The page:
Duration neglect is the psychological observation that people’s judgments of the unpleasantness of painful experiences depend very little on the duration of those experiences. Multiple experiments have found that these judgments tend to be affected by two factors: the peak (when the experience was the most painful) and how quickly the pain diminishes. If it diminishes more quickly, the experience is judged to be more painful. Hence the term “peak-end rule” describes this process of evaluation.

In one study Daniel Kahneman and Barbara Frederickson showed subjects pleasant or aversive film clips. When reviewing the clips mentally at a later time, subjects did not appear to take the length of the stimuli into account, only as if they were a series of affective “snap shots”.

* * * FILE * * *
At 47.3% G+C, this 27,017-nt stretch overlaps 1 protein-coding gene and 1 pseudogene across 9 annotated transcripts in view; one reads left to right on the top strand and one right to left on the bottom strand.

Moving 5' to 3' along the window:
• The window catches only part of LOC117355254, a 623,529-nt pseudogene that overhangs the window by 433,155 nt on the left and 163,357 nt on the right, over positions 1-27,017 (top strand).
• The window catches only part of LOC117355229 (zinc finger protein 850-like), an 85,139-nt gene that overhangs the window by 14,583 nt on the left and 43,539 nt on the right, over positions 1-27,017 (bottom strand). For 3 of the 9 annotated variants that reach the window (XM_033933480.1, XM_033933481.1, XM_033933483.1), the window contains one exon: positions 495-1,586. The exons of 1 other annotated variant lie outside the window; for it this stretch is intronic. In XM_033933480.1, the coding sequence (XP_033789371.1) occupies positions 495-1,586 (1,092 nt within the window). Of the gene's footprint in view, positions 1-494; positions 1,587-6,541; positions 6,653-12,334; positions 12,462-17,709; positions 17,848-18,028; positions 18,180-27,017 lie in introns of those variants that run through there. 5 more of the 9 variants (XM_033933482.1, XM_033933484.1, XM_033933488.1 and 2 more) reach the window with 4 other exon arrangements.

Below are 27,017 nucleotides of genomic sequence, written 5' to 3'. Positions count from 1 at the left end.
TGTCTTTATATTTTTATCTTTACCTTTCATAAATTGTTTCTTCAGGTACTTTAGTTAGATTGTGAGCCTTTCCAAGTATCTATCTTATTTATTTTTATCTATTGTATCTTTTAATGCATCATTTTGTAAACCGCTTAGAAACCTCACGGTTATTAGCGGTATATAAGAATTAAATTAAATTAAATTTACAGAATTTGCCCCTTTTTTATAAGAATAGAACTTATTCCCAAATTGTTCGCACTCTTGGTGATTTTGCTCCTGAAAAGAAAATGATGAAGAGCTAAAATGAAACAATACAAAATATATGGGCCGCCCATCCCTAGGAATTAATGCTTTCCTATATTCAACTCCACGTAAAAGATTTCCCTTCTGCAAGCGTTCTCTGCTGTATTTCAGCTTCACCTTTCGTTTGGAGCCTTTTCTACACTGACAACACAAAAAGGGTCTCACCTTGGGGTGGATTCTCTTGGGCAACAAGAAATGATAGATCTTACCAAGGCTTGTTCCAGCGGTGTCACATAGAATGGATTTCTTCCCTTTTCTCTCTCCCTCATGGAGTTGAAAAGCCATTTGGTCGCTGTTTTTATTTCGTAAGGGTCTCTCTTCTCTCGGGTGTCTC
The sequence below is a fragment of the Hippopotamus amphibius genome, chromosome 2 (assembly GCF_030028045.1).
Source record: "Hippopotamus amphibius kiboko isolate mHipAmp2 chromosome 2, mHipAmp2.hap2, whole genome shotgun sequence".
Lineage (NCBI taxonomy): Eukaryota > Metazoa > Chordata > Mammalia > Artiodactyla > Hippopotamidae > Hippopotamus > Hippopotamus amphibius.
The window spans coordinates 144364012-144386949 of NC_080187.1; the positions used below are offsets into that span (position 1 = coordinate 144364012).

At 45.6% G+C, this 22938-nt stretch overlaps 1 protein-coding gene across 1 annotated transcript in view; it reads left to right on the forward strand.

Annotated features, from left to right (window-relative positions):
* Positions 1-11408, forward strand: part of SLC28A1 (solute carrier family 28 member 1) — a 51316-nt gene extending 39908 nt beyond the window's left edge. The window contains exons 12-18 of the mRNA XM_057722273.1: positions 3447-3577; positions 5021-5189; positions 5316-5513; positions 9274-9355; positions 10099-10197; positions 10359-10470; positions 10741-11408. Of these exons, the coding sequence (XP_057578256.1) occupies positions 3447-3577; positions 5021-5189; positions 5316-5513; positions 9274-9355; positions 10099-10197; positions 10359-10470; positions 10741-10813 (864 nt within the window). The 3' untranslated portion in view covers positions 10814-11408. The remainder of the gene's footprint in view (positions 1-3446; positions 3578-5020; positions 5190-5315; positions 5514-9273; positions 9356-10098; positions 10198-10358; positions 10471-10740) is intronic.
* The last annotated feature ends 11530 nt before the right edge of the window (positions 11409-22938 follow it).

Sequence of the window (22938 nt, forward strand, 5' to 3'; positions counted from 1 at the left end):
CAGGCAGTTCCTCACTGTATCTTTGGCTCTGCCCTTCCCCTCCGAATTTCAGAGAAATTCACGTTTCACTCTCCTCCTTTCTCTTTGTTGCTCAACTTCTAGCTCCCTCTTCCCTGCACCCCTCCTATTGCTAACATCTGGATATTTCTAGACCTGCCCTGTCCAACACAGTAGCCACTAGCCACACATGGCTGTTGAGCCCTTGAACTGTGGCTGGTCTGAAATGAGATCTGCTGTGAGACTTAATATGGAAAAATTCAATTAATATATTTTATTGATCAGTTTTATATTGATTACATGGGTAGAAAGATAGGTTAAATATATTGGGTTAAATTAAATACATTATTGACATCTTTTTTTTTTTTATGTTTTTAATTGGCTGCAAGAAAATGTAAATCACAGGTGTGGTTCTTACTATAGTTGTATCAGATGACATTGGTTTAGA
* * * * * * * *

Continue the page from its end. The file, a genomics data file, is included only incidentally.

In another demonstration, Kahneman and Frederickson with other collaborators had subjects place their hands in painfully cold water. Under one set of instructions, they had to keep their hand in the water for an additional 30 seconds as the water was slowly heated to a warmer but still uncomfortably cold level, and under another set of instructions they were to remove their hand immediately. Otherwise both experiences were the same. Most subjects chose to repeat the longer experience. Subjects apparently judged the experience according to the peak-end rule, in other words, according to its worst and final moments only, paying little attention to duration.

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